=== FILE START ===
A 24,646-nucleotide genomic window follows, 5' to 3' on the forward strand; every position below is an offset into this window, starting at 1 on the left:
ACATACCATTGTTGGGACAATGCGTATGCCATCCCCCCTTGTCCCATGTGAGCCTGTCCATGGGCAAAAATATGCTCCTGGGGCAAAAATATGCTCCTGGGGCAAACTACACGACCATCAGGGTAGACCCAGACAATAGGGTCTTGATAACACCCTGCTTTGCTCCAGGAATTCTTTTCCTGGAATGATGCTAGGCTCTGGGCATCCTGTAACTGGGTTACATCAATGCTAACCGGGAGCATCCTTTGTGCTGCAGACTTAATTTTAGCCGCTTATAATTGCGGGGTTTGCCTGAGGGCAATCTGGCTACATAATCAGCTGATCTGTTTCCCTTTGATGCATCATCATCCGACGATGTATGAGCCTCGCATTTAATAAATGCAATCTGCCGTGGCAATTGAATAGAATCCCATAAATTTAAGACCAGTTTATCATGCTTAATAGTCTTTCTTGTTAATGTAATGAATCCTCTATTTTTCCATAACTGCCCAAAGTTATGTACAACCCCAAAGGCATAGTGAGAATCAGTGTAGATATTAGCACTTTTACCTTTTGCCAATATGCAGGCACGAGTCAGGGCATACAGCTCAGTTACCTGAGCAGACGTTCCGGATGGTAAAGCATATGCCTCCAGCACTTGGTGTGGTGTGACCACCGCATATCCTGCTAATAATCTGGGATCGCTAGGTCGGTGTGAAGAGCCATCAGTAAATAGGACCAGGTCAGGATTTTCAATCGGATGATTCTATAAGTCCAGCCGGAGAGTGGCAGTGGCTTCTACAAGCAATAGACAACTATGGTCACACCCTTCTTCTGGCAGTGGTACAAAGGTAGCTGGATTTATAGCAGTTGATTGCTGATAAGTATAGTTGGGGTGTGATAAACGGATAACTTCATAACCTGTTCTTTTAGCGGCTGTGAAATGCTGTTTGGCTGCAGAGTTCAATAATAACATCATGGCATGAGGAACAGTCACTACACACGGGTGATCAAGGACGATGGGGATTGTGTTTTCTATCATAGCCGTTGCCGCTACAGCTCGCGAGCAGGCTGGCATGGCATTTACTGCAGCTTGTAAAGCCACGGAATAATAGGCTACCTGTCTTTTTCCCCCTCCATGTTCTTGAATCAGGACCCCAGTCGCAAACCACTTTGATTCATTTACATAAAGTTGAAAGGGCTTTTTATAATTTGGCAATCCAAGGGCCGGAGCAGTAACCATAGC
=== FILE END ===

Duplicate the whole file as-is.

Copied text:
A 24,646-nucleotide genomic window follows, 5' to 3' on the forward strand; every position below is an offset into this window, starting at 1 on the left:
ACATACCATTGTTGGGACAATGCGTATGCCATCCCCCCTTGTCCCATGTGAGCCTGTCCATGGGCAAAAATATGCTCCTGGGGCAAAAATATGCTCCTGGGGCAAACTACACGACCATCAGGGTAGACCCAGACAATAGGGTCTTGATAACACCCTGCTTTGCTCCAGGAATTCTTTTCCTGGAATGATGCTAGGCTCTGGGCATCCTGTAACTGGGTTACATCAATGCTAACCGGGAGCATCCTTTGTGCTGCAGACTTAATTTTAGCCGCTTATAATTGCGGGGTTTGCCTGAGGGCAATCTGGCTACATAATCAGCTGATCTGTTTCCCTTTGATGCATCATCATCCGACGATGTATGAGCCTCGCATTTAATAAATGCAATCTGCCGTGGCAATTGAATAGAATCCCATAAATTTAAGACCAGTTTATCATGCTTAATAGTCTTTCTTGTTAATGTAATGAATCCTCTATTTTTCCATAACTGCCCAAAGTTATGTACAACCCCAAAGGCATAGTGAGAATCAGTGTAGATATTAGCACTTTTACCTTTTGCCAATATGCAGGCACGAGTCAGGGCATACAGCTCAGTTACCTGAGCAGACGTTCCGGATGGTAAAGCATATGCCTCCAGCACTTGGTGTGGTGTGACCACCGCATATCCTGCTAATAATCTGGGATCGCTAGGTCGGTGTGAAGAGCCATCAGTAAATAGGACCAGGTCAGGATTTTCAATCGGATGATTCTATAAGTCCAGCCGGAGAGTGGCAGTGGCTTCTACAAGCAATAGACAACTATGGTCACACCCTTCTTCTGGCAGTGGTACAAAGGTAGCTGGATTTATAGCAGTTGATTGCTGATAAGTATAGTTGGGGTGTGATAAACGGATAACTTCATAACCTGTTCTTTTAGCGGCTGTGAAATGCTGTTTGGCTGCAGAGTTCAATAATAACATCATGGCATGAGGAACAGTCACTACACACGGGTGATCAAGGACGATGGGGATTGTGTTTTCTATCATAGCCGTTGCCGCTACAGCTCGCGAGCAGGCTGGCATGGCATTTACTGCAGCTTGTAAAGCCACGGAATAATAGGCTACCTGTCTTTTTCCCCCTCCATGTTCTTGAATCAGGACCCCAGTCGCAAACCACTTTGATTCATTTACATAAAGTTGAAAGGGCTTTTTATAATTTGGCAATCCAAGGGCCGGAGCAGTAACCATAGC